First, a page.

The early-career physician goes by the initial M as she tells the tale of her burnout—and a recovery still in progress—on the blog “The Happy Philosopher.”
It’s a dramatic tale of a millennial Filipina-American female doctor, a very bright young woman whose academic successes helped propel her forward into achieving her immigrant family’s dream: becoming a doctor.1
“Why wouldn’t I be a doctor?” she writes. “I had the academic chops to make it. I wanted to help people. I mean, what kind of jerk doesn’t want to help people? My path just made sense.”
The Downward Spiral
Her path made sense—until it didn’t.
She narrates some of the harrowing stresses of being a family practitioner: “I…was conditioned to give 110 percent, and primary care was more than happy to take it from me. For two years, I ran myself into the ground by increasing my hours at work to the average
50-60-hour physician work week, giving more of myself emotionally to my patients than was healthy, fighting with insurance companies and sometimes patients so I could practice the type of medicine I had envisioned myself practicing, and for whatever reason, refusing to take real vacations.”
Her personal life was degrading. “I didn’t want to engage with my husband when I got home—I had nothing left to give to him, since I left it all at work. I started trying to find excuses to avoid spending time with friends….I started to view friends and family as…leeches to make sure I said the ‘right thing’ to. My perspective on my life choices that brought me to this point left me even more regretful and embittered.”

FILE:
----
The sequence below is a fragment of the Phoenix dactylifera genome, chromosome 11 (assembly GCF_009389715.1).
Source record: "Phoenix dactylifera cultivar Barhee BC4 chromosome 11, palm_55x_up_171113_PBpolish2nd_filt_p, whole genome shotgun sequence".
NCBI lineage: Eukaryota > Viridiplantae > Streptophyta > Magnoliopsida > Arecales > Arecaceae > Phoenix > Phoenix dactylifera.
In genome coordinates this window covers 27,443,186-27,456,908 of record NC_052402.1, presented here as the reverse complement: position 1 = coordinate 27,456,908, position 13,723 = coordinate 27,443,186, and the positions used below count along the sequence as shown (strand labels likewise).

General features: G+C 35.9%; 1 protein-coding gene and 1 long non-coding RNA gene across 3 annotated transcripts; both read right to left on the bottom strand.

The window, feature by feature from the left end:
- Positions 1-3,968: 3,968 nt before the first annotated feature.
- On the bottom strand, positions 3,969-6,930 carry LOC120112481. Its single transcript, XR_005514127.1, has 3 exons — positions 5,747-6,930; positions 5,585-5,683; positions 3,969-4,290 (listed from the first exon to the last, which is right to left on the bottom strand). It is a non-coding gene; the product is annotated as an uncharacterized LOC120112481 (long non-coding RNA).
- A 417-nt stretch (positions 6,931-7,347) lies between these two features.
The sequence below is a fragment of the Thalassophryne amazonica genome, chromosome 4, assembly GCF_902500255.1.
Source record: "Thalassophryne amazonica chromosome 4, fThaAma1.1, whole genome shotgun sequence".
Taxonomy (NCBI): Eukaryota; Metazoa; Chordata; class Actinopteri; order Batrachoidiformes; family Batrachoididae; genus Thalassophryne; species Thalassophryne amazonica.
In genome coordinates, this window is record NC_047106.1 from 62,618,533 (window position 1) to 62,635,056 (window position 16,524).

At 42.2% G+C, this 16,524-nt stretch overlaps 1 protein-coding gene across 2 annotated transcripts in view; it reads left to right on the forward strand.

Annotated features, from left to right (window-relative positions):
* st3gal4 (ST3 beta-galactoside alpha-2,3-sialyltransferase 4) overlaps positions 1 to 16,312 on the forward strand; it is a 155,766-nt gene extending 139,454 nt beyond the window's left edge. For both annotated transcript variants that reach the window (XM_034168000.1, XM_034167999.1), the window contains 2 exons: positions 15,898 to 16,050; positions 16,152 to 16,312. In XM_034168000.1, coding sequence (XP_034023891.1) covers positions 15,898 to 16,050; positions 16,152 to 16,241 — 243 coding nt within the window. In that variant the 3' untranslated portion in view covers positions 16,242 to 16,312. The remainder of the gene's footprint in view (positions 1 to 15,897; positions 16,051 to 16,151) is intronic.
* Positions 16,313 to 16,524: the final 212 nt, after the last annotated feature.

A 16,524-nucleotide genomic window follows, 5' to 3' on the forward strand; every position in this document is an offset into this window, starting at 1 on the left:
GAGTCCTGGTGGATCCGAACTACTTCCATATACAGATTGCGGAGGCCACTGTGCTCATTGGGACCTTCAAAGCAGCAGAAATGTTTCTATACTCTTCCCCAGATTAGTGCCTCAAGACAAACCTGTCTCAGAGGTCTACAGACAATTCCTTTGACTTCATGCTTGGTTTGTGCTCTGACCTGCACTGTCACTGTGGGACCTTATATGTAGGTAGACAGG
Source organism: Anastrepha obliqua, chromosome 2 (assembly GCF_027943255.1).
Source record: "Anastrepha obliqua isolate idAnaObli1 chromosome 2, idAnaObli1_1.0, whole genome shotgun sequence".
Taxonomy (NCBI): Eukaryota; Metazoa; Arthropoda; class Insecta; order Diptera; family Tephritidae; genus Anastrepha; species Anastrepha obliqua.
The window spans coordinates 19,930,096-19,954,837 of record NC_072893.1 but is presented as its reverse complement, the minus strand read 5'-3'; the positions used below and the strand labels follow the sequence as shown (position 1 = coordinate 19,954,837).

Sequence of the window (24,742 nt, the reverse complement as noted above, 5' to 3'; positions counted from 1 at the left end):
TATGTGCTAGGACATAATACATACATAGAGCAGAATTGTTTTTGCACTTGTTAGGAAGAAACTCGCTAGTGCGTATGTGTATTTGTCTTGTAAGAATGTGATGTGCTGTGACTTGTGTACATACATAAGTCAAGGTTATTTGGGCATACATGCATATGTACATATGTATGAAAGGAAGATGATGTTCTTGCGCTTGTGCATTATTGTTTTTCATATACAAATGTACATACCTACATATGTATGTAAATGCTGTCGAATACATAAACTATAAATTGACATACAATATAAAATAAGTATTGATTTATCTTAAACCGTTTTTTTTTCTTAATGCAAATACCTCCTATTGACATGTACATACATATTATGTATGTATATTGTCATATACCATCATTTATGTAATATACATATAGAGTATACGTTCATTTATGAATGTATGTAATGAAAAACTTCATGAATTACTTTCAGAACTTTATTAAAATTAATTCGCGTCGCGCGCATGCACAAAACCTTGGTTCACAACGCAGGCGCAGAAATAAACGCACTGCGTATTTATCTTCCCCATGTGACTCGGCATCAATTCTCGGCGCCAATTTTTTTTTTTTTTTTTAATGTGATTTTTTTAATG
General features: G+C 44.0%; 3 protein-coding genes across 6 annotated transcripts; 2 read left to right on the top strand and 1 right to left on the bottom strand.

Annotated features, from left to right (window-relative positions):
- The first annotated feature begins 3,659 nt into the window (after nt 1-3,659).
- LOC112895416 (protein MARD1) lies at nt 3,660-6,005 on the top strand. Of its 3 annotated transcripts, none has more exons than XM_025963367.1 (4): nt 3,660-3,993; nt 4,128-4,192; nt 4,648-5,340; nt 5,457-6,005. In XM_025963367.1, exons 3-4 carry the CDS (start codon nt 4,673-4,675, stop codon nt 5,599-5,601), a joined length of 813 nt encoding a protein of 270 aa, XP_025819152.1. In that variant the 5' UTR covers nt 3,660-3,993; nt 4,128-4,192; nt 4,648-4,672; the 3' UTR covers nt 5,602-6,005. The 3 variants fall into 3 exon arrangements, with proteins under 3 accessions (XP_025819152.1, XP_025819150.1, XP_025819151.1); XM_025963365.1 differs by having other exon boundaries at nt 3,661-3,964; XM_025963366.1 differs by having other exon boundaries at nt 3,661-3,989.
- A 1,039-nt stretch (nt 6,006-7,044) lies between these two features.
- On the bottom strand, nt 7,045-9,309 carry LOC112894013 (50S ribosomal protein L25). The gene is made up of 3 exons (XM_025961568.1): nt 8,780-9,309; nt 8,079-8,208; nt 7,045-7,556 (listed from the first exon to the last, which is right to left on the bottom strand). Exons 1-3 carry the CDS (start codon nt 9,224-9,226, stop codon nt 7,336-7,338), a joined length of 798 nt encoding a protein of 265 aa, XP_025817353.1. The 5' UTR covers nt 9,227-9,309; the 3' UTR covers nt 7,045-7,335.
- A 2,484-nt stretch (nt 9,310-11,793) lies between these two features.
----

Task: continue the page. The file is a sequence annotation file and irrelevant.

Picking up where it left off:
Exhausted, demoralized and alarmed by the acrimony around the 2016 presidential election, M ended up in a state of utter hopelessness and cynicism. An outburst at a family gathering was her low point.
“I stepped outside of myself in that moment and realized just how crazy I sounded. I didn’t recognize myself anymore. Gone was the
level-headed, emotionally contained, rational person I knew myself to be.”
An Upward Path
M decided to recover and focused on self-care: she’s taking photographs of beautiful scenery, trying to relax when she can and sharing her burnout story. She’s feeling better.
But her story brings up a powerful question: what could the health care organization have done to help this bright, dedicated, idealistic,
hard-working young physician remain reasonably happy, productive and positive about medicine? How could it let her know she’s not alone, and doesn’t have to take sole responsibility for recovering?